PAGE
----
Not A High St Pitch

A marketplace website began from S West London in 2006, and made £100,000. This year it’s set to top £14m, and for the first time make profit. ‘Not on the High Street‘ co-founder Holly Tucker took part in this 2’41” clip from Skynews. Her site seems to be a way of finding cool everyday items that appeal to the ladies and can’t be bought in a shop nearby.

I read recently that the record company boss who oversaw The Prodigy’s amazing rise put down their global success, in part, to never doing tv. Sometimes you wonder why anybody that’s achieved something appears on rolling news at all, given the interviewer starting point is always derogatory.

The questioner was clearly hunting two prey; the business relevance and banker (as lender) incompetence.

In this case, despite the good numbers, the first two questions were bordering on the offensive. Think of them as nasty objections.

Number one was along the lines of  ‘aren’t you just an inferior eBay?’ Even accounting for the unnecessarily dismissive attack, watching the lady’s response, you can’t help but wonder at how a skilled salesperson would have handled it differently.

Tucked away on their website, here’s a pair of paragraphs that get close to what makes them unique,

So welcome to… and to hundreds of wonderfully creative, imaginative, high quality small businesses, selling thousands of gorgeous, unique, carefully made things. Things for your home, for your friends… and for you.

We believe that all of our partners have what’s known at HQ as the “shop factor”: exquisitely gorgeous gifts and treats, beautifully presented and irresistible to our customers.

Yet it still doesn’t get away, or more pertinently, build upon the viewers existing knowledge of eBay. When you’ve a new product, piggybacking another, well-known player can be really useful. In this case, why bother pushing how different from eBay you are? Especially when your reason is actually vacant (“we are completely different”, “a shopping experience”).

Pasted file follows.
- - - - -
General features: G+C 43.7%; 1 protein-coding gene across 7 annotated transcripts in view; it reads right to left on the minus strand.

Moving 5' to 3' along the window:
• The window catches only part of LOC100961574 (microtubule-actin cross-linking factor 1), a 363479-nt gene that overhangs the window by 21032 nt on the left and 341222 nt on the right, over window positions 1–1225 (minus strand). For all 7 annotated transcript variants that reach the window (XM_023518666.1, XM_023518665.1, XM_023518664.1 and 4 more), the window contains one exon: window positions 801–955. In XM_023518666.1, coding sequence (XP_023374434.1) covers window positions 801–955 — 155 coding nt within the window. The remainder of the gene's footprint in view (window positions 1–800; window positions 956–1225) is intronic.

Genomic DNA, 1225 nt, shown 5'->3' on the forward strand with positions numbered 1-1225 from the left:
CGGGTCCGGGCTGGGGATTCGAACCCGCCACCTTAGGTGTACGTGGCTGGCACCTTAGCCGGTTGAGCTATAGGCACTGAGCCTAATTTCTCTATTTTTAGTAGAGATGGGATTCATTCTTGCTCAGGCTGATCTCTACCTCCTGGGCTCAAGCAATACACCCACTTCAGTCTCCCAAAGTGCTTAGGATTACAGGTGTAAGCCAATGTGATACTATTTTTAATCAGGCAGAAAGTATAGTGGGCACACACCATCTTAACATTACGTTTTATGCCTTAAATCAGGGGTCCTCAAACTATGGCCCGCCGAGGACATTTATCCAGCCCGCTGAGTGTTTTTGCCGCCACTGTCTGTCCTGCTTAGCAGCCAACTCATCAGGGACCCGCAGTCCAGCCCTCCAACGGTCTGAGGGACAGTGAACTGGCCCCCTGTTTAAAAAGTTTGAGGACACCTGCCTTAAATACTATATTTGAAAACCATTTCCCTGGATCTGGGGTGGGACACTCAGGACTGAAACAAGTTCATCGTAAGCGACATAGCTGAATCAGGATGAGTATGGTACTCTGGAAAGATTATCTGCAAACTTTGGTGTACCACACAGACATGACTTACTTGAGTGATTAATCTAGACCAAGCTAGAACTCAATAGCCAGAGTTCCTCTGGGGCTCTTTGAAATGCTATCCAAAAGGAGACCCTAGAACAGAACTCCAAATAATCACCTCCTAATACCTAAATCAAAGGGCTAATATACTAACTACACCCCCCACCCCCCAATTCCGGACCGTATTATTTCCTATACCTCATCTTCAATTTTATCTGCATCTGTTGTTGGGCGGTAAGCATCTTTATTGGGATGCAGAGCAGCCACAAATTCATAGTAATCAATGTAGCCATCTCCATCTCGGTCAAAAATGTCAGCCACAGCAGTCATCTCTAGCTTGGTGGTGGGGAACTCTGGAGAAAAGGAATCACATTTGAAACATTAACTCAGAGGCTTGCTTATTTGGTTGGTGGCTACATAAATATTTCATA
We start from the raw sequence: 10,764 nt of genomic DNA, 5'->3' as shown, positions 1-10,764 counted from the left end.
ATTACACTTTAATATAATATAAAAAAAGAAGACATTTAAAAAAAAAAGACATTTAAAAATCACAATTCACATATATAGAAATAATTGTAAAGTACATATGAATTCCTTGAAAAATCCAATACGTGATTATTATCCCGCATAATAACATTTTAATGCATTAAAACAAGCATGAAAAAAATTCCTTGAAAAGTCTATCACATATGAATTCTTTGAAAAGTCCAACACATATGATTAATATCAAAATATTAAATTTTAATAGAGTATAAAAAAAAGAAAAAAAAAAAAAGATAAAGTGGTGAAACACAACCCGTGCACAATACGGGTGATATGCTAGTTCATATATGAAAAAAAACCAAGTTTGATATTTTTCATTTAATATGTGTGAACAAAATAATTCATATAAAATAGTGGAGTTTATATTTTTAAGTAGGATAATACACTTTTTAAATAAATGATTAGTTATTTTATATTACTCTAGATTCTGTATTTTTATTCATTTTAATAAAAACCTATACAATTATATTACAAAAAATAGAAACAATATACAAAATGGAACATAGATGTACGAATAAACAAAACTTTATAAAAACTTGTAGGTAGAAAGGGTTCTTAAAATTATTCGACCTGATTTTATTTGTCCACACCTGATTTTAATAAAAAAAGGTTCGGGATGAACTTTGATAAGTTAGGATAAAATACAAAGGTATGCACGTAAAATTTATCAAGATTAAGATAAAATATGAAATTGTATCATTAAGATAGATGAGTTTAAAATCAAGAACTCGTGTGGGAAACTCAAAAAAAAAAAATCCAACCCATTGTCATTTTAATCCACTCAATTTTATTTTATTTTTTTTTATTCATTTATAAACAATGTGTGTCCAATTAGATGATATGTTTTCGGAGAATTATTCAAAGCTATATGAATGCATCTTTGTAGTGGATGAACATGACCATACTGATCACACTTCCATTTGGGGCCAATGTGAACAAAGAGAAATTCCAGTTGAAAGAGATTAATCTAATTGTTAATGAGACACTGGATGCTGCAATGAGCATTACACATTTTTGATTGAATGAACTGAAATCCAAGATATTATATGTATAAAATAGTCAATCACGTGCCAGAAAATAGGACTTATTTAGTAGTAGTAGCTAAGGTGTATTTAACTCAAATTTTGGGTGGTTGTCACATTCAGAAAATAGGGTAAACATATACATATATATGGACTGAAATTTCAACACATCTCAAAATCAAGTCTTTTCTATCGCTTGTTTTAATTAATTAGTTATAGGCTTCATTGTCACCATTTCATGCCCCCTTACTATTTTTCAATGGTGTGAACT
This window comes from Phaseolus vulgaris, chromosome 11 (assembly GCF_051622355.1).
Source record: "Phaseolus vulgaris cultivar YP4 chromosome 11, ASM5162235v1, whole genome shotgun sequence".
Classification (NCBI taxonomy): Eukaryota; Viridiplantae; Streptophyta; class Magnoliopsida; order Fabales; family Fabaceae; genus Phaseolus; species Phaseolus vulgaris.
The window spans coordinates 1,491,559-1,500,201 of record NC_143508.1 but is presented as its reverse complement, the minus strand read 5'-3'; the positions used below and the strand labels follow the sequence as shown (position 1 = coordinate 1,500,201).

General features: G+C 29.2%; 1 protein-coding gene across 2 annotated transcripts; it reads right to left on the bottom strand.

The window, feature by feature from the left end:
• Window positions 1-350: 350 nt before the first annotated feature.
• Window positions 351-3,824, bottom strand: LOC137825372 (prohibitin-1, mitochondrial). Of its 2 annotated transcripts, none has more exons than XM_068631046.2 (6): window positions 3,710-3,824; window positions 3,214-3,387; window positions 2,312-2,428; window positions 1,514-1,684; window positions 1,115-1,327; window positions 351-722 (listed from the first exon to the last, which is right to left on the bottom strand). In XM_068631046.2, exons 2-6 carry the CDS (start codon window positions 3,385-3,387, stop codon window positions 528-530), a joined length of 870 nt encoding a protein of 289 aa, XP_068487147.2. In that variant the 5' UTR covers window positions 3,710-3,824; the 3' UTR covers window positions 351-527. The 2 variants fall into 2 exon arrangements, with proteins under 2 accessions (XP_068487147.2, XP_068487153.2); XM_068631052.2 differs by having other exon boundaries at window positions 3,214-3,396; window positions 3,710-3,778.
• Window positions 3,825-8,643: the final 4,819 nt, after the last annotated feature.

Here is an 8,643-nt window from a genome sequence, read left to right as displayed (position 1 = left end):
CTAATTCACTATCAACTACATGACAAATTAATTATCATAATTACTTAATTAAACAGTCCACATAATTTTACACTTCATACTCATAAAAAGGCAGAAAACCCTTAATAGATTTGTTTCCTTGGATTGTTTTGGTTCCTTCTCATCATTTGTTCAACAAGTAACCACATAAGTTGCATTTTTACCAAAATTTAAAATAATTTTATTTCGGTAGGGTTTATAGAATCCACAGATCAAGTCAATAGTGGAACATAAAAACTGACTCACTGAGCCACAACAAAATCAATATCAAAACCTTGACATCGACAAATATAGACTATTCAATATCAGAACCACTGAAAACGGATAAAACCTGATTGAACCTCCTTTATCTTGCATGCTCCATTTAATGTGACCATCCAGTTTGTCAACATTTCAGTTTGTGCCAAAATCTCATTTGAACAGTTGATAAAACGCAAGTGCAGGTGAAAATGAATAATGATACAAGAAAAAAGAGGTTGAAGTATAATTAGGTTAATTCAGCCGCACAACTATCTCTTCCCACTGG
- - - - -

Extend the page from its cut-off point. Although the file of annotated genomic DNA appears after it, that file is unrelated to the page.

Why wouldn’t something like ‘An eBay or Amazon style marketplace for fixed price quality gift and homeware made by local small business artisans following our core creative theme’ be acceptable to them I wonder? Given more time I could better this, especially using a favourite tool of mine which would mention two well-known names that you’re a cross between (like ‘if you could fill one basket from all the cool Greenwich Sunday Market stalls in one place on eBay’), but you get the idea hopefully.

Then there was slimy question two. Basically, ‘your products aren’t on the High St ‘cos they’re tat’. Again, largely unanswered (“best of British enterprise”) and another opportunity missed to put real daylight between them and any competition. The use of figures was a good idea, but never got rammed home (40 applicants a day, 95% rejected).

Then when put up as an anti-bank stooge, the travails were outlined before assessing that only venture capitalists could see and share their vision. This led to a whopping £7½m fund. But again, what is the vision! What was it that they bought into? This would have been so much more powerful, and followed her agenda rather than narky Sky journos.

In short, this interview only really had three parts. Two were ‘objections’ that they must encounter everyday. The handles must both be fine tuned. And I’d suggest put on their website in a why-we’re-different, why-we’ve-grown kind of way. Then there’s this vision thing. Securing VC is a positive reflection on the support and beliefs of the punters. I don’t think there’s anything bad in passing on that someone relatively important thinks the same way as they obviously do.

Whilst I’ve a lot of sympathy with this unfairly hounded entrepreneur, you must know your most hated objections. Craft a winning response. One that doesn’t say “yeah, but…”

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